Active Schools,
Active Communities

Promoting a Healthier Lifestyle in
 Cross Plains, Wisconsin

Cross Plains, Wisconsin, is a community of 3,500 residents about 15 miles west of the state capital, Madison. The Black Earth Creek runs through the town, which sits in a valley surrounded by natural bluffs. 

But the town is not as quaint as it used to be. Since many Cross Plains residents and those living further west commute to Madison for work, the two major highways that bisect the town get very busy in the morning - at the same time that kids need to get to school. 

The LIFE Foundation (Lifestyle Initiatives for Fitness Empowerment) was established to support and promote a healthy active lifestyle in the Village of Cross Plains and its surrounding areas, to improve nutrition and to combat obesity. This includes encouraging kids to walk or bike to school. Watch this video to learn more about the organization's goals. 
Cross Plains has three schools: 
an elementary school with 360 students...
...a middle school with 630 students...
...and a private catholic school with 135 students.
Photos by Silke Schmidt

The three schools are represented by the red pins in the map below. The yellow houses indicate neighborhoods of children who attend St. Francis Xavier (David and Natalie) and Glacier Creek Middle School (Kaden).

David Benson is a 10-year-old fourth-grader at St. Francis Xavier School. His sister Natalie (7) is in first grade. Both kids enjoy riding their bikes. Watch this video to hear how the Benson family feels about biking in Cross Plains.
Here's a look at how students at Glacier Creek Middle School travel to and from school:
One of the students at Glacier Creek is Kaden, a sixth-grader. Watch this video to learn about his obstacles on the route to school.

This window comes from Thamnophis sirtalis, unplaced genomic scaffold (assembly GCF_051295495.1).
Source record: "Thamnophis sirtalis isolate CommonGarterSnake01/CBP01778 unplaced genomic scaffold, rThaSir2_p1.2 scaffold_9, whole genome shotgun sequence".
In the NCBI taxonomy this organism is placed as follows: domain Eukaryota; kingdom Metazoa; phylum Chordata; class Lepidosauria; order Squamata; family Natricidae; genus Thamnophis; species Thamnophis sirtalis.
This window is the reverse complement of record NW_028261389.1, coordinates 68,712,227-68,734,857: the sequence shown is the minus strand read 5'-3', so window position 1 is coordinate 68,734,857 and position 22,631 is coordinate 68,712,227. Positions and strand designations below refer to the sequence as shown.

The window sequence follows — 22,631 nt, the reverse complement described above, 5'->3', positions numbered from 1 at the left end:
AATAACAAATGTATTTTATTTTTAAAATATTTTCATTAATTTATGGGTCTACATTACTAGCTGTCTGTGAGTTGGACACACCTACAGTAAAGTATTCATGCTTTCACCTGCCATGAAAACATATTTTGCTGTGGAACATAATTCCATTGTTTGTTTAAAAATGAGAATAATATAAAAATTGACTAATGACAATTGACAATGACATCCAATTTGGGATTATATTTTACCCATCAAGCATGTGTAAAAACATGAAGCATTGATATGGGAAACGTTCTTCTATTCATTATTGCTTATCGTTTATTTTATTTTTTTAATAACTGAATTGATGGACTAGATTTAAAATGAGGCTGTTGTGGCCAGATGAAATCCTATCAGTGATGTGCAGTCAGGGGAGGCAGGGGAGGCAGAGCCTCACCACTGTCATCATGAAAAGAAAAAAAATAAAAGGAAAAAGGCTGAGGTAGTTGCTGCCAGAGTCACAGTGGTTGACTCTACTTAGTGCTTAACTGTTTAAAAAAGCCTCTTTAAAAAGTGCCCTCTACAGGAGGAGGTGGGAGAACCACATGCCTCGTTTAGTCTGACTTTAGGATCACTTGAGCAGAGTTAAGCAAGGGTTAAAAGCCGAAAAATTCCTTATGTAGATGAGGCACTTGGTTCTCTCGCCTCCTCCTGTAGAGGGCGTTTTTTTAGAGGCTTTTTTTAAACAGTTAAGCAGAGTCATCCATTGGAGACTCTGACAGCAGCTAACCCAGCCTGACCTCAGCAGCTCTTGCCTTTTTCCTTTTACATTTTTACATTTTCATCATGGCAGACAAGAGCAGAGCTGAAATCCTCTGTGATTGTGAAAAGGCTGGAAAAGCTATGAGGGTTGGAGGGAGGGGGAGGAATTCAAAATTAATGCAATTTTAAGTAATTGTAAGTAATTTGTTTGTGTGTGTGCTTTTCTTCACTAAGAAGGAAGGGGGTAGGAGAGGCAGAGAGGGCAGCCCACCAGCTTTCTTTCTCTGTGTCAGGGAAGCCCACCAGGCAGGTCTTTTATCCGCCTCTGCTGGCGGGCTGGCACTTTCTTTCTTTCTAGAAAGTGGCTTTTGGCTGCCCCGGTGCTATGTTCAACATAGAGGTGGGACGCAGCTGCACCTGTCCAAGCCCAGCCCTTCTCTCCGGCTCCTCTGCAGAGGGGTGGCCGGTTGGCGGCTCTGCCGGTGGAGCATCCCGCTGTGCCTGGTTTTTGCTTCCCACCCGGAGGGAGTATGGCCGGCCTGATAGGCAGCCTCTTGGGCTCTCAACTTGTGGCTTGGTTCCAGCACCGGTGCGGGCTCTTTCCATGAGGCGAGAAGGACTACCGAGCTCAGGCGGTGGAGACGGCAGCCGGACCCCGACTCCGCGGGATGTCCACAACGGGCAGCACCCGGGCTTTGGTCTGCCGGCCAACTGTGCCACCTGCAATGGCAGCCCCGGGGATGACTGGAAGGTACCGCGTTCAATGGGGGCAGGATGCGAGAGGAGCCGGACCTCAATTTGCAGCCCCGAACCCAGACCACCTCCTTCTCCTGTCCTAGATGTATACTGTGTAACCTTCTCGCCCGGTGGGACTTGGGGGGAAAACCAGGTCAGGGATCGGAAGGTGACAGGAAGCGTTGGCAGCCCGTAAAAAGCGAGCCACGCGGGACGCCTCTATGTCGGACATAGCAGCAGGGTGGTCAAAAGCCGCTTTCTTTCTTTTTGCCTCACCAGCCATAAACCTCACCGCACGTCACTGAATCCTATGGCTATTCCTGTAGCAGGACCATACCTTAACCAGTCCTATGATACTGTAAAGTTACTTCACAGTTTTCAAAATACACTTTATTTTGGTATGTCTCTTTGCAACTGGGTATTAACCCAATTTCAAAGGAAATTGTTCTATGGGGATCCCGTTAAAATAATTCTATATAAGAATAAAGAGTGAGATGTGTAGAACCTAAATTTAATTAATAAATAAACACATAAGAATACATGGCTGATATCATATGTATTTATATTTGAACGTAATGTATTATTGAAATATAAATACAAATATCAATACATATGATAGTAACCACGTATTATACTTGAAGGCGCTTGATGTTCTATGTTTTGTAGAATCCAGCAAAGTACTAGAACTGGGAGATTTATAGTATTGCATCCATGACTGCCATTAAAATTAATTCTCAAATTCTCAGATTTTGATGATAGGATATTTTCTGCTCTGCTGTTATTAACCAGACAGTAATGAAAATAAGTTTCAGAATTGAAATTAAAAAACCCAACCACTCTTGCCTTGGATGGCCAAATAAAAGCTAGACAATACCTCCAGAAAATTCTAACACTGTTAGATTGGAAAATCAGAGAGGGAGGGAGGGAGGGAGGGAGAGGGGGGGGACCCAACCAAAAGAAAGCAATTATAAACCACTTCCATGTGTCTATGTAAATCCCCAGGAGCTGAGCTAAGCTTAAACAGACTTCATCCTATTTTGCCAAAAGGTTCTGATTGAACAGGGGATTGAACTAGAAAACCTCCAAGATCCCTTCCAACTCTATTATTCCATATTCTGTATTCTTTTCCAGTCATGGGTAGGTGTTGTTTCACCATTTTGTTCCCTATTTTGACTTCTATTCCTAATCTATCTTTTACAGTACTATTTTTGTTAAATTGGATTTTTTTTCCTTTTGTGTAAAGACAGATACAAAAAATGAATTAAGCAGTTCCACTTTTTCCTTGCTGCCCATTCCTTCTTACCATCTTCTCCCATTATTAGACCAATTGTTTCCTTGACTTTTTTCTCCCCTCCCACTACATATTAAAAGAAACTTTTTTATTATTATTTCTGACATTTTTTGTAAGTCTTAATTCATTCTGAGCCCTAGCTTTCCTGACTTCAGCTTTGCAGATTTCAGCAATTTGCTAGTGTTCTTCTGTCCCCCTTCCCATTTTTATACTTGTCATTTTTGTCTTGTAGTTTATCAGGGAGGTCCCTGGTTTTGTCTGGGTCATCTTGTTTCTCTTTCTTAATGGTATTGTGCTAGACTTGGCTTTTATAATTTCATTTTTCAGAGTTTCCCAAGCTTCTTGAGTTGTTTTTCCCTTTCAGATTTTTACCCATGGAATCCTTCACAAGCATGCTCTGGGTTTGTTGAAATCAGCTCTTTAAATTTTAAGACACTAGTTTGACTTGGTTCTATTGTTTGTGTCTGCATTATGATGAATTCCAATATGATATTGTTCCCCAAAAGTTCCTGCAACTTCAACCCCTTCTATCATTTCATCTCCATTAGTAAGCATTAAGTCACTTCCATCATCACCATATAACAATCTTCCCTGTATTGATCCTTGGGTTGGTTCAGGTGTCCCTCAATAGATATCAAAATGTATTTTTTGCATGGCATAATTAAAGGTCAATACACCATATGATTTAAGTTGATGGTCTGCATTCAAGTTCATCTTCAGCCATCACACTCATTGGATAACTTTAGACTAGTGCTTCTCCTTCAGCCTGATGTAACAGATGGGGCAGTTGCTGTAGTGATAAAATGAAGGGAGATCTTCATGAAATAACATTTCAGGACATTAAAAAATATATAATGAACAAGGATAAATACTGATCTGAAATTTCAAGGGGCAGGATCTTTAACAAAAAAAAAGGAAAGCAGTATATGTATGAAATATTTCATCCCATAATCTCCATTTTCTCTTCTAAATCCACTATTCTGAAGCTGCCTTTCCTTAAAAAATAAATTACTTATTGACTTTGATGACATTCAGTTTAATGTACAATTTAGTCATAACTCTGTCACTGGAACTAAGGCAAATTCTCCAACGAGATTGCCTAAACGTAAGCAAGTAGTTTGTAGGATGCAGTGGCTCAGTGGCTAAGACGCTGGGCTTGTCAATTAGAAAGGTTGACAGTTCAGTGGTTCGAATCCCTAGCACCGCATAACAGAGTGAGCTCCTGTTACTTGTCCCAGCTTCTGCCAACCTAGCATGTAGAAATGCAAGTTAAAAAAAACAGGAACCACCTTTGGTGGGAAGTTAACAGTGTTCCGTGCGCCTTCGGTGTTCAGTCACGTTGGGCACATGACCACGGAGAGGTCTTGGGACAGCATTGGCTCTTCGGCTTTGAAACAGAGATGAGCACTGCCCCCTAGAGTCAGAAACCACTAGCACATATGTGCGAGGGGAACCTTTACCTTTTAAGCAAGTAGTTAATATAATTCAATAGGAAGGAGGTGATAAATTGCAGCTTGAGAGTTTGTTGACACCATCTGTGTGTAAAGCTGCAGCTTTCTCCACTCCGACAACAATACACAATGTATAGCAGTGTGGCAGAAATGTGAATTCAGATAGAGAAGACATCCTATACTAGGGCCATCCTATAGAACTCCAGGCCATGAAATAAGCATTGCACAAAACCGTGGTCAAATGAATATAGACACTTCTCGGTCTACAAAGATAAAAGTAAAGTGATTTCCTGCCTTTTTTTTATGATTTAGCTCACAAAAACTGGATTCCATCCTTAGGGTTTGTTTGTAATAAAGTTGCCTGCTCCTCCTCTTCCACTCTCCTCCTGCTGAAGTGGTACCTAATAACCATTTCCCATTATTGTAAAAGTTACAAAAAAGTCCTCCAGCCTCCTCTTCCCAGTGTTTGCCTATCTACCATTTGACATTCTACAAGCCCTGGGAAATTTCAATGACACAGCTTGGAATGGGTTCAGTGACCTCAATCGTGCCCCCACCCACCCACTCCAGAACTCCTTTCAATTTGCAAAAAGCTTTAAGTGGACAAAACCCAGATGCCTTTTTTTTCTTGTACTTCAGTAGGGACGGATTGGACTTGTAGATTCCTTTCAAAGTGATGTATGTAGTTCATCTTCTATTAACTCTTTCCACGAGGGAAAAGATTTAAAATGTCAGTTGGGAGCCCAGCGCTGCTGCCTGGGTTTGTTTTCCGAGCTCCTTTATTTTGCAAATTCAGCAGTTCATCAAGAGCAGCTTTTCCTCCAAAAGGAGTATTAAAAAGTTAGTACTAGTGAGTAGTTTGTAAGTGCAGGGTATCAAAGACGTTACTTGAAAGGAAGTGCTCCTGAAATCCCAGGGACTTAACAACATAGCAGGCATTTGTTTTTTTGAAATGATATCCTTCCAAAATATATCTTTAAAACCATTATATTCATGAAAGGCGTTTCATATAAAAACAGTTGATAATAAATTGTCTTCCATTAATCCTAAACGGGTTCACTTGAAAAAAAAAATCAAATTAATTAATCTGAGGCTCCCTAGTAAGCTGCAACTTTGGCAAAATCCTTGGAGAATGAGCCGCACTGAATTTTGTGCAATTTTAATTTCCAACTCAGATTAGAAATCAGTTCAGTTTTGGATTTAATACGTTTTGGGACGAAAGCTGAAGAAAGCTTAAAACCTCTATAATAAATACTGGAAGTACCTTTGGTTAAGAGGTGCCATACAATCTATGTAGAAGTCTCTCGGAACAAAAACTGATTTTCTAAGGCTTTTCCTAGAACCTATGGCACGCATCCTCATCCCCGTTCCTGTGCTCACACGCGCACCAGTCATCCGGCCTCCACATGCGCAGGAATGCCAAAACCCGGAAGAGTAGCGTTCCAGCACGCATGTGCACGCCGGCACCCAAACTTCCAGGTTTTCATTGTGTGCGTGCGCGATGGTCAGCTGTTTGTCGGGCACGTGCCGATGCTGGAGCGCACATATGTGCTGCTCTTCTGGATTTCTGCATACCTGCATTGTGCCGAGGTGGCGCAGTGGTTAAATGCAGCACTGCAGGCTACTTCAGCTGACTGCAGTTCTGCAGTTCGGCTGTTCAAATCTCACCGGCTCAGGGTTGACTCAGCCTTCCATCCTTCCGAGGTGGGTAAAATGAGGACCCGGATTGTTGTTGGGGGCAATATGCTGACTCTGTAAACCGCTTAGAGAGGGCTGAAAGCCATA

Infrastructure changes, such as adding sidewalks, crosswalks and bike lanes, would make it much safer for these Cross Plains children to walk or bike to school. Implementing these changes throughout Wisconsin would also decrease pedestrian and bicyclist fatalities that occur in traffic accidents.

But infrastructure changes are expensive. As a short-term solution that is much more affordable, adults can chaperone groups of kids who walk or bike to school together. These walking school bus or bike train models have been successfully implemented in many American cities, with support from the federal Safe Routes to School (SRTS) program.

This video shows what walking school buses and bike trains look like in Portland, Oregon:

Crossing guards are another way to improve the safety of schoolchildren. They are available at many elementary schools in Madison, but only at one of the three schools in Cross Plains.

The Safe Routes to School program continues to help communities around the country with both infrastructure changes and volunteer chaperoning models so that today's children can safely walk or bike to school - and the LIFE Foundation works toward that same goal in Cross Plains, Wisconsin. 

Creative Commons header image by JeweledLion:

LSFCreativeTeam: Lisa Speckhard, Silke Schmidt, Fiona Beamish-Crouthamel